Solar and Lunar Data
Moon age: days
The moon in its orbit:
Lunar longitude: °
The earth in its orbit:
Solar longitude: °
The moon’s relative size is based on its maximum (the blue circle around the moon image) at extreme perigee; minimum is about 0.876. Full moon near perigee is a super moon; near apogee, it’s a mini moon.
The elliptical shapes of the solar and lunar orbits are exaggerated to illustrate the effect. The figure for the lunar orbit includes the major axis, which indicates perigee and apogee.
Solar and lunar longitudes are heliocentric and selenocentric, respectively (looking back at the earth), relative to the position of the vernal equinox.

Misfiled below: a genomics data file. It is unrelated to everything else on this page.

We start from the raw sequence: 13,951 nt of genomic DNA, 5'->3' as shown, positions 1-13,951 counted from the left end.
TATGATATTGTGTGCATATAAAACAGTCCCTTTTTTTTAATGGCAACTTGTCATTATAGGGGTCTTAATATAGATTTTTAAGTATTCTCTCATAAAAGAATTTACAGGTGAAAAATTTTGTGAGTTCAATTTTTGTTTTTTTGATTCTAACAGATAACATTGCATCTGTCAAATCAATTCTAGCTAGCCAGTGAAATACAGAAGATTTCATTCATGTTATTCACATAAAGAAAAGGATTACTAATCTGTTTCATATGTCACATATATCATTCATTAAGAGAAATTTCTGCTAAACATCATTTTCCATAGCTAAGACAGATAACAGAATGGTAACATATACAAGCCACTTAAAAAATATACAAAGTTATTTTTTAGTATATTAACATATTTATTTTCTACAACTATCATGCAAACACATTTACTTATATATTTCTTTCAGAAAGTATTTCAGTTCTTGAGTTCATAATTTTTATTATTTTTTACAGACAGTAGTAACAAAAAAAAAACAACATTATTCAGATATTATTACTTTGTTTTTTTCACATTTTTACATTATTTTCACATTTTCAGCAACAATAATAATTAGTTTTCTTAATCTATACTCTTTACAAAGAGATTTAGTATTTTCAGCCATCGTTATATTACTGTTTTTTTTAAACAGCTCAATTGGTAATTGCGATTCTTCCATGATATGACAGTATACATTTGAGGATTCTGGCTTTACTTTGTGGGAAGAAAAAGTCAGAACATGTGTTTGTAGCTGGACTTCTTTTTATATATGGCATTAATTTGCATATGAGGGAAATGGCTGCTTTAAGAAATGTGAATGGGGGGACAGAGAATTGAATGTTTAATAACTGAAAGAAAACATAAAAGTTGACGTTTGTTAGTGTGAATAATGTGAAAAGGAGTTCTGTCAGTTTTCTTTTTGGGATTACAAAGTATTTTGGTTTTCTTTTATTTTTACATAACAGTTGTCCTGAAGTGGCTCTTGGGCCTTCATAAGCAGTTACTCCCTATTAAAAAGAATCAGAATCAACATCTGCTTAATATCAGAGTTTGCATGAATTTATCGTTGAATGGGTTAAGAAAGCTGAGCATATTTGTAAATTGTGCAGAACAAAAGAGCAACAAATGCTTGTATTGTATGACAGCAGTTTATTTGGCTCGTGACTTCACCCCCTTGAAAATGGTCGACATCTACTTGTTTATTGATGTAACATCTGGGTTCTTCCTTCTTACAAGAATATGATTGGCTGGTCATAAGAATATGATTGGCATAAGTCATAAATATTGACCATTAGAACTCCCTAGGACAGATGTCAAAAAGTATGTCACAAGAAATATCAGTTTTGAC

The moon’s elongation is the difference between the solar and lunar longitudes, or the geocentric angle between the moon and the sun. At new moon, the moon and sun are on the same side of the earth (conjunction) and the elongation is 0°; at full moon, they are on opposite sides (opposition) and the elongation is 180°. All rotations are counterclockwise.
The longitudes of the solstices and equinoxes (Ostara, Litha, Mabon, Yule) are 90° apart. The cross-quarter days (Beltane, Lughnasadh, Samhain, Imbolc) are those whose longitudes are at the 45° points between the former.
Calculations are based on the “higher accuracy” equations in Astronomical Algorithms, second edition, by Jean Meeus, and the full VSOP87 data set.
Updated 5/8/2021 to fix a bug displaying the month in local time.
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